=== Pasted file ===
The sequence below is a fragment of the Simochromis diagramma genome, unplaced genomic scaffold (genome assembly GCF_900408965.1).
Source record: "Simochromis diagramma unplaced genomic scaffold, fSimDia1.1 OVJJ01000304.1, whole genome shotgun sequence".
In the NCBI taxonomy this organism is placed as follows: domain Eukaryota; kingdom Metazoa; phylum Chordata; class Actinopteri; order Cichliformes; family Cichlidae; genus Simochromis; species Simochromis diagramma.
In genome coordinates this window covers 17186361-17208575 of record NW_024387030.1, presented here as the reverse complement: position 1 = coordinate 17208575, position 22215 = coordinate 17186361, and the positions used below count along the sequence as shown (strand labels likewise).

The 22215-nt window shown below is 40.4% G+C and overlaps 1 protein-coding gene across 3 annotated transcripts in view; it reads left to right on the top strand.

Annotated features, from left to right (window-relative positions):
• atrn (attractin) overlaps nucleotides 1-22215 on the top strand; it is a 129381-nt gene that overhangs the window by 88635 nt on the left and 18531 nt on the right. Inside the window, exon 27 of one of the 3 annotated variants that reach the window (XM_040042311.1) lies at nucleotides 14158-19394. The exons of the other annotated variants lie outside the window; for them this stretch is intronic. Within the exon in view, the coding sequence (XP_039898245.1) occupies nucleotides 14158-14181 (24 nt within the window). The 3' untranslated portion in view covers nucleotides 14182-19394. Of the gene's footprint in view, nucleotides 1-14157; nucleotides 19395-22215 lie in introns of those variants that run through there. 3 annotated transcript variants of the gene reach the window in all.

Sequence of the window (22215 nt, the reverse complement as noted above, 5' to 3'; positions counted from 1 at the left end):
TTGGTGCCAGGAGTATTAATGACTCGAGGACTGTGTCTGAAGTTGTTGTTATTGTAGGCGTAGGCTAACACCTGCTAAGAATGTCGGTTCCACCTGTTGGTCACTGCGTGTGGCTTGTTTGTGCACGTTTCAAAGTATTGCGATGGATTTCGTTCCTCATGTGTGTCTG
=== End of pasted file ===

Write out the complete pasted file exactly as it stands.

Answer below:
The sequence below is a fragment of the Simochromis diagramma genome, unplaced genomic scaffold (genome assembly GCF_900408965.1).
Source record: "Simochromis diagramma unplaced genomic scaffold, fSimDia1.1 OVJJ01000304.1, whole genome shotgun sequence".
In the NCBI taxonomy this organism is placed as follows: domain Eukaryota; kingdom Metazoa; phylum Chordata; class Actinopteri; order Cichliformes; family Cichlidae; genus Simochromis; species Simochromis diagramma.
In genome coordinates this window covers 17186361-17208575 of record NW_024387030.1, presented here as the reverse complement: position 1 = coordinate 17208575, position 22215 = coordinate 17186361, and the positions used below count along the sequence as shown (strand labels likewise).

The 22215-nt window shown below is 40.4% G+C and overlaps 1 protein-coding gene across 3 annotated transcripts in view; it reads left to right on the top strand.

Annotated features, from left to right (window-relative positions):
• atrn (attractin) overlaps nucleotides 1-22215 on the top strand; it is a 129381-nt gene that overhangs the window by 88635 nt on the left and 18531 nt on the right. Inside the window, exon 27 of one of the 3 annotated variants that reach the window (XM_040042311.1) lies at nucleotides 14158-19394. The exons of the other annotated variants lie outside the window; for them this stretch is intronic. Within the exon in view, the coding sequence (XP_039898245.1) occupies nucleotides 14158-14181 (24 nt within the window). The 3' untranslated portion in view covers nucleotides 14182-19394. Of the gene's footprint in view, nucleotides 1-14157; nucleotides 19395-22215 lie in introns of those variants that run through there. 3 annotated transcript variants of the gene reach the window in all.

Sequence of the window (22215 nt, the reverse complement as noted above, 5' to 3'; positions counted from 1 at the left end):
TTGGTGCCAGGAGTATTAATGACTCGAGGACTGTGTCTGAAGTTGTTGTTATTGTAGGCGTAGGCTAACACCTGCTAAGAATGTCGGTTCCACCTGTTGGTCACTGCGTGTGGCTTGTTTGTGCACGTTTCAAAGTATTGCGATGGATTTCGTTCCTCATGTGTGTCTG